Low inflation readings from the Fed's favorite inflation gauge has the potential to keep the Fed on hold longer, which is bullish for equities on an intermediate term basis.


Growth outlook positive
In addition, the growth outlook remains positive. The latest Q2 GDP report shows a picture of slow and even growth. More importantly for equities, Factset reports that forward EPS estimates continue to climb at a steady rate.


The combination of uptrends in global equities and industrial commodities; a benign interest rate environment and rising EPS growth expectations represent a sweet spot for equities.


Sentiment models are mixed
Last week, I called for either a minor pullback or choppy consolidation as the SPX approached the round-number 2000 level (see The easy money has been made). Instead, the SPX staged an upside breakout through 2000 and consolidated in a tight range during the week. As a result, the overbought conditions that I observed last week remain in place.

The near-term overbought condition doesn't necessarily mean a pullback is a foregone conclusion as short-term sentiment model readings are mixed. The latest AAII survey (via Bespoke) show the percentage of bulls to be above 50 and bears at historical lows - which appear to be a worrisome development. However, these readings are highly volatile and unreliable. As an example, I inserted vertical lines into the Bespoke charts indicating similar extremes in sentiment. While some of these signals were accurate warnings of near-term tops, in other cases the market shrugged off these excesses in the past to advance higher.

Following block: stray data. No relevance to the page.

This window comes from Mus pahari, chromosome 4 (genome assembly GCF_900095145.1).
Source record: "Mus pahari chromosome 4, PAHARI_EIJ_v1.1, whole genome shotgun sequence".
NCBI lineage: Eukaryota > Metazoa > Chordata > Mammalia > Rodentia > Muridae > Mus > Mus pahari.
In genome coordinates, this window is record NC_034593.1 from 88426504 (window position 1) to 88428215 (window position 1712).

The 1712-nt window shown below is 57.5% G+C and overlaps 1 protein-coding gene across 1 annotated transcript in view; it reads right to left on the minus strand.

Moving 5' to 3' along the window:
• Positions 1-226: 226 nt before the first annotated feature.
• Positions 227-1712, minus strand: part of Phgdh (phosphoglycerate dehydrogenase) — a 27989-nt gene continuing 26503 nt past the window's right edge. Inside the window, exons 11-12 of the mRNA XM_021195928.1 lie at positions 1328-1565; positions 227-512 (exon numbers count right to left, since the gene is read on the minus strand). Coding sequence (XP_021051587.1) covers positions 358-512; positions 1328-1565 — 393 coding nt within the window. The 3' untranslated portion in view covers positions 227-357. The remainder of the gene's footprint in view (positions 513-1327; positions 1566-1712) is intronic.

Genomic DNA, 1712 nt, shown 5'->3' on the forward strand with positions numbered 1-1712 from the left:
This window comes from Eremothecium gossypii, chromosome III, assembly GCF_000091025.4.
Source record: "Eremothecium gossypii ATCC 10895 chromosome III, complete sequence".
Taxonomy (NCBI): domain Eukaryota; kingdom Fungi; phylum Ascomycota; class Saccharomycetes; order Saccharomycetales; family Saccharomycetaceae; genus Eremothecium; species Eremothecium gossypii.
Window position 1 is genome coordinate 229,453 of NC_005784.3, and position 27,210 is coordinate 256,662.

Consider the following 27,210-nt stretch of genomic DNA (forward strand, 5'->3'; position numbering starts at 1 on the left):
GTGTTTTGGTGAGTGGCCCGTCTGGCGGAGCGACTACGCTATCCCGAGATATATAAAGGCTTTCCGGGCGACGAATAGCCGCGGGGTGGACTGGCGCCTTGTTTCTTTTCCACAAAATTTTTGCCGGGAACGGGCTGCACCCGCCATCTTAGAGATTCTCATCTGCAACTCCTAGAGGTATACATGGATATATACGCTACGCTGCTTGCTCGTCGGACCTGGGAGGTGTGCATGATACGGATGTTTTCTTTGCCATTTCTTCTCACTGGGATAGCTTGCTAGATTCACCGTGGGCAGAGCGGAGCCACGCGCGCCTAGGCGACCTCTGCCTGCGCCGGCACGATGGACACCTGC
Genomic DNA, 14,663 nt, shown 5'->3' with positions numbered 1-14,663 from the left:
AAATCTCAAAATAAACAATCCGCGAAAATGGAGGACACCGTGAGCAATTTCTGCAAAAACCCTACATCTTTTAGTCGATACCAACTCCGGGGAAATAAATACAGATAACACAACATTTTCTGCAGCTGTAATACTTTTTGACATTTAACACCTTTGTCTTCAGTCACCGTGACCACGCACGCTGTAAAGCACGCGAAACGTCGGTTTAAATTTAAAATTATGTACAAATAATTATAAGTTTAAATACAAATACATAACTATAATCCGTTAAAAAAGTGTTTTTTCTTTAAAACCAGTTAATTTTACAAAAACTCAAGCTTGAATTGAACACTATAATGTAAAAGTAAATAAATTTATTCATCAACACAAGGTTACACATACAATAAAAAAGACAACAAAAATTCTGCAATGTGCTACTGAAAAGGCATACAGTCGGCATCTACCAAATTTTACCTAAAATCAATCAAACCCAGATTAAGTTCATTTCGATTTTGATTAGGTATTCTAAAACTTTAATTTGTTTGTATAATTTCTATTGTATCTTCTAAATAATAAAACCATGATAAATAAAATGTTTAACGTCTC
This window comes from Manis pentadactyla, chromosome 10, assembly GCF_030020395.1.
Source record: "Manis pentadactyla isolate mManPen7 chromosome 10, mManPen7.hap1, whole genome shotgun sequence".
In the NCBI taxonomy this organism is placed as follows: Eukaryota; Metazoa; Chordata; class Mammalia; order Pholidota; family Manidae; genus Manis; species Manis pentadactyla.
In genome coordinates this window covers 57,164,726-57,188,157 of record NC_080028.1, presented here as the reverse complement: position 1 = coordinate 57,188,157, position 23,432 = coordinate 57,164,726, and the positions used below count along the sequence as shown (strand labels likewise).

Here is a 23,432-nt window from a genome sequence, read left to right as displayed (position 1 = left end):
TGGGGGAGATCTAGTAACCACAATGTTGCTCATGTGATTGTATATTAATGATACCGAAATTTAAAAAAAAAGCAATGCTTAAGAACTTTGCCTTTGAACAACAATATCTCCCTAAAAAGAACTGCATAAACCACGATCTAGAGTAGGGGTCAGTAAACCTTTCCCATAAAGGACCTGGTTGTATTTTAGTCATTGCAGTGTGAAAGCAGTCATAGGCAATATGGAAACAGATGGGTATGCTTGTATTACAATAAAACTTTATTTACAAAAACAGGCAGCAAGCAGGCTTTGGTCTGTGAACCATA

We saw a contradictory reading in option sentiment last Thursday, when the put-call ratio spike to an extreme. Such spikes have signaled market rallies in the past. However, previous spikes in the put-call ratio have occurred when the market had been falling, not rising as it had been last week. I therefore interpret last week's put-call ratio as an anomalous reading that could be ignored, despite its bullish implications. One possible explanation for the put-call ratio spike was that traders were seeking protection from negative Russia-Ukraine developments over the long Labor Day weekend - which is a one-time event.


When I see contradictory readings from sentiment models, it's useful to survey what other sentiment readings are showing. Rydex fund flows show a picture of a market that has recovered from a panic with sentiment readings normalizing, but have not moved to the other extreme of a crowded long.


The equity-only put-call ratio (not shown) shows a similar picture of recovery from panic and normalization. I interpret these conditions as a market that could see a minor (1-2%) pullback but the risk of a major correction as being low. The path of least resistance for stocks is still up.


Bottom line: Both my inner investor and inner trader remain bullishly positioned. We are in the middle of a sweet spot for US equity prices. Sit back, relax and enjoy.